Experience of project and programme management again can be understood outside the public sector and can be used to illustrate planning, organizing and delivering benefits when applying for roles in small to medium-sized organizations that do not have large projects for you to manage.

Those who have worked very close to Ministers managing legislation have had to use planning and organizing skills.  They are also likely to have demonstrated tact and discretion. If you have worked in difficult and sensitive areas  including policy discussions with Ministers (where influencing skills, relationship management, tact and discretion were needed, as well as the ability to be flexible and adaptable) this should be included but with discretion.

Think in terms of the competencies as you write descriptions of the work you have done.  Think in terms of organisations, tasks, problems solved and people influenced.  Describe the tasks you have completed in terms that others will understand and focus on what you delivered and how you delivered.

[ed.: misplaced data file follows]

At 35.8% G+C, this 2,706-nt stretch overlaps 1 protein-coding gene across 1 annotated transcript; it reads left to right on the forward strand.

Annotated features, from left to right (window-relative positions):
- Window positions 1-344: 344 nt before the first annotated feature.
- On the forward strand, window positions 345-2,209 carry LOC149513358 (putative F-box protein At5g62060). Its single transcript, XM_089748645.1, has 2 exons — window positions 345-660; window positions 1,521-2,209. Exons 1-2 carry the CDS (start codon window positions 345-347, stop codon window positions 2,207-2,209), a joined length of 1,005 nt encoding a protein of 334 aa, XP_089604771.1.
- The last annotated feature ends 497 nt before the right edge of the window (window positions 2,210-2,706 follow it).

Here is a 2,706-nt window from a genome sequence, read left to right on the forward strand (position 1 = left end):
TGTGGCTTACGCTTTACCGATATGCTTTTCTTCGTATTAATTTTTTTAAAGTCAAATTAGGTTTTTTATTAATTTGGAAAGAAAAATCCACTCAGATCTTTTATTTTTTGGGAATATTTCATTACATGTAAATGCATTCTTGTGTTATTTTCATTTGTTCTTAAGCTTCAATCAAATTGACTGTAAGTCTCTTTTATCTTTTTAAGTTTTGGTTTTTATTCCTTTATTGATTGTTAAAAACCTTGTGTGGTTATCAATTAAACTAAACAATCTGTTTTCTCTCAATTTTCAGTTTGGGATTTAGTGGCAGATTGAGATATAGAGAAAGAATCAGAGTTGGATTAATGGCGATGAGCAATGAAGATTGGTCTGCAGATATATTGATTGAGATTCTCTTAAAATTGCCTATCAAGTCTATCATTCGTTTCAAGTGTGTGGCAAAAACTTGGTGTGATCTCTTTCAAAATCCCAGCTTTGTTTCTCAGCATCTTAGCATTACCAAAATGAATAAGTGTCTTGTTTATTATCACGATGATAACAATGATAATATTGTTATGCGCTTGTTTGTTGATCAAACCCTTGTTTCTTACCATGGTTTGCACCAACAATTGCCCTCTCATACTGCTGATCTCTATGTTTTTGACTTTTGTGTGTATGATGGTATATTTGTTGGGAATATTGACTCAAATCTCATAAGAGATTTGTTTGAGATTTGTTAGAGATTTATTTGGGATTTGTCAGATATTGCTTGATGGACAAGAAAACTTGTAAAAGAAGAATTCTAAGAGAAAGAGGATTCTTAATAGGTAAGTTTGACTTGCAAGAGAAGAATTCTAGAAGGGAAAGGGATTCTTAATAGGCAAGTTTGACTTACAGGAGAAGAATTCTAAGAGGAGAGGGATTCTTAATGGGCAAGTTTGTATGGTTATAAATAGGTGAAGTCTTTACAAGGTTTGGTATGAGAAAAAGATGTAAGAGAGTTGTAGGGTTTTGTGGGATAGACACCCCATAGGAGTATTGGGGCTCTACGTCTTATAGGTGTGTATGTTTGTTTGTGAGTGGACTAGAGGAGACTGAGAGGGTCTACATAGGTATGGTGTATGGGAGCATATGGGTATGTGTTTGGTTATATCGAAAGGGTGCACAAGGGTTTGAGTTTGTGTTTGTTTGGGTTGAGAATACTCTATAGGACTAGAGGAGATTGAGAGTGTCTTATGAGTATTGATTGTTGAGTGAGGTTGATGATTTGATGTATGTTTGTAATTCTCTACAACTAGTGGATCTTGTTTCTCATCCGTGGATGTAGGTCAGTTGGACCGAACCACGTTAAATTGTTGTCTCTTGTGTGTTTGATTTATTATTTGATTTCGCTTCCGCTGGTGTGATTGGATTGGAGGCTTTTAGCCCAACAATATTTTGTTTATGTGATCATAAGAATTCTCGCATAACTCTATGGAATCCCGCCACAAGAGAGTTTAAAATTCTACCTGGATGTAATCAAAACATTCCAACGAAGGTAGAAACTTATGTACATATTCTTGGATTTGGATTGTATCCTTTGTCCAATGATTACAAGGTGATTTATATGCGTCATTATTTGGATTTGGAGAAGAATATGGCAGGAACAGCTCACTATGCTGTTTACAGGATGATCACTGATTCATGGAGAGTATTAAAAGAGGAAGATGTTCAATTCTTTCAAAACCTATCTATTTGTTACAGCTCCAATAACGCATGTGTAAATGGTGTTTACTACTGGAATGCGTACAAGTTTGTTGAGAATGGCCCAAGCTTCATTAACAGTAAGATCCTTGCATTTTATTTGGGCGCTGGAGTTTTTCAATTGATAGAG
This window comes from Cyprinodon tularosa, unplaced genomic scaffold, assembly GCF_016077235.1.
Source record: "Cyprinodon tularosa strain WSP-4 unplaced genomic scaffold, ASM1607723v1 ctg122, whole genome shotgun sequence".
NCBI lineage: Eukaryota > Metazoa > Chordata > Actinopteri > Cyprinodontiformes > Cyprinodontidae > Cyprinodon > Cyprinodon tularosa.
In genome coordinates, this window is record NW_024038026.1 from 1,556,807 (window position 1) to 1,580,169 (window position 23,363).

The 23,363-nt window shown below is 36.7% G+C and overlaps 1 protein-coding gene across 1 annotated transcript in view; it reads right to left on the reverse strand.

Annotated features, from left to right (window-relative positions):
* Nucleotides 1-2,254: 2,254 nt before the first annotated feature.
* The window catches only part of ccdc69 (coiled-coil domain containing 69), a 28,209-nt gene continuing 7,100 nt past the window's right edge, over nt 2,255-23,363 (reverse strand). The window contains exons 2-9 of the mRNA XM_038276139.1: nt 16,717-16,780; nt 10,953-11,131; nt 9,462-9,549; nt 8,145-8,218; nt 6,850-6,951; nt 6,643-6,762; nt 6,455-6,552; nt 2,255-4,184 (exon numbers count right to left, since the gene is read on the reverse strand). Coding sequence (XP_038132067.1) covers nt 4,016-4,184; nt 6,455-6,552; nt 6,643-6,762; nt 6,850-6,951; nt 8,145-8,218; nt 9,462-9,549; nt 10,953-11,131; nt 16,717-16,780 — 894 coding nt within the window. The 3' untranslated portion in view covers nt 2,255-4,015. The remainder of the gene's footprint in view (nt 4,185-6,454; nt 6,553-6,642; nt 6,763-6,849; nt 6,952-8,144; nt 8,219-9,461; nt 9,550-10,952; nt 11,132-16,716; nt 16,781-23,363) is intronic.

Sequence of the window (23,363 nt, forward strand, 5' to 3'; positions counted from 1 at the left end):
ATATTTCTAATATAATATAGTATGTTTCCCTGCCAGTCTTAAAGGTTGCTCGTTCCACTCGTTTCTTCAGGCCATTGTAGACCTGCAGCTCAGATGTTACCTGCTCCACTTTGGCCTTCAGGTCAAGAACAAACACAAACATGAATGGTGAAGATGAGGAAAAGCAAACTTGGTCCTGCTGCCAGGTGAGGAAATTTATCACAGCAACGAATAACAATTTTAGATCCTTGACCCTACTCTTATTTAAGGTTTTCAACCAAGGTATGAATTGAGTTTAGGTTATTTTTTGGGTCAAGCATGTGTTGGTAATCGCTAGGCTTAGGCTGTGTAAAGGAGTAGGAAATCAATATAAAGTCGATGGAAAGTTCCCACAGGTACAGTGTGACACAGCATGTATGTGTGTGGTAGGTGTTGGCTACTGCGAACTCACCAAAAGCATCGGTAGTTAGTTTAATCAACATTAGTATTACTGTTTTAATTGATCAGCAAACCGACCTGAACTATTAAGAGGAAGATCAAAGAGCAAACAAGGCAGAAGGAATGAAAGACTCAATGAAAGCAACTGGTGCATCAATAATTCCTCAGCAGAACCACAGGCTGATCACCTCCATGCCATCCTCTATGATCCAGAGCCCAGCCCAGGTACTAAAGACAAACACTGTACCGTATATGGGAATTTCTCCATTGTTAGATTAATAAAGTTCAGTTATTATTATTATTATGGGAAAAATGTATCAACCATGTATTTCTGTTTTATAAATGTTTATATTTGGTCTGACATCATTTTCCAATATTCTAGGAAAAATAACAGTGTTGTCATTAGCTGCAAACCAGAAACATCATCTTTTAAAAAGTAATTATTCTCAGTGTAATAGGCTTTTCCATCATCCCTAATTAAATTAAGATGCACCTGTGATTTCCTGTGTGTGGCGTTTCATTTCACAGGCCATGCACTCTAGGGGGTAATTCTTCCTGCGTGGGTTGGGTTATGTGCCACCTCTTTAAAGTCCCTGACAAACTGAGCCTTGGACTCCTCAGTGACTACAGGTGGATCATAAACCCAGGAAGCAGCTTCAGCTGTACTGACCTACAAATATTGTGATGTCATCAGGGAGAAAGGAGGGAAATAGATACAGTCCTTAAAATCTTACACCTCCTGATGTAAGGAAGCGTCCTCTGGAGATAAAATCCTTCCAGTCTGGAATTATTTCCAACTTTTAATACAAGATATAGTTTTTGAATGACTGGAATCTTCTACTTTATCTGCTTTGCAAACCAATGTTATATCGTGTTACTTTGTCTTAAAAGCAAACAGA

Some government departments will only offer bland references as your employer.  You will need their reference.   But it may only be a confirmation that you worked for them in a particular grade over a particular period of time.

Most large private sector employers know this – for others you may have to explain.  But you will need something more.  Try asking your line manager or someone in your management line if they would be prepared to give you a personal reference.   Also consider approaching retired senior colleagues and others who have left organisation.

It helps as well if you can provide a personal referee who holds a senior position in the private sector.  This is where people you have met during work in a voluntary capacity may be useful. Otherwise, consider people who you have met through clubs and associations.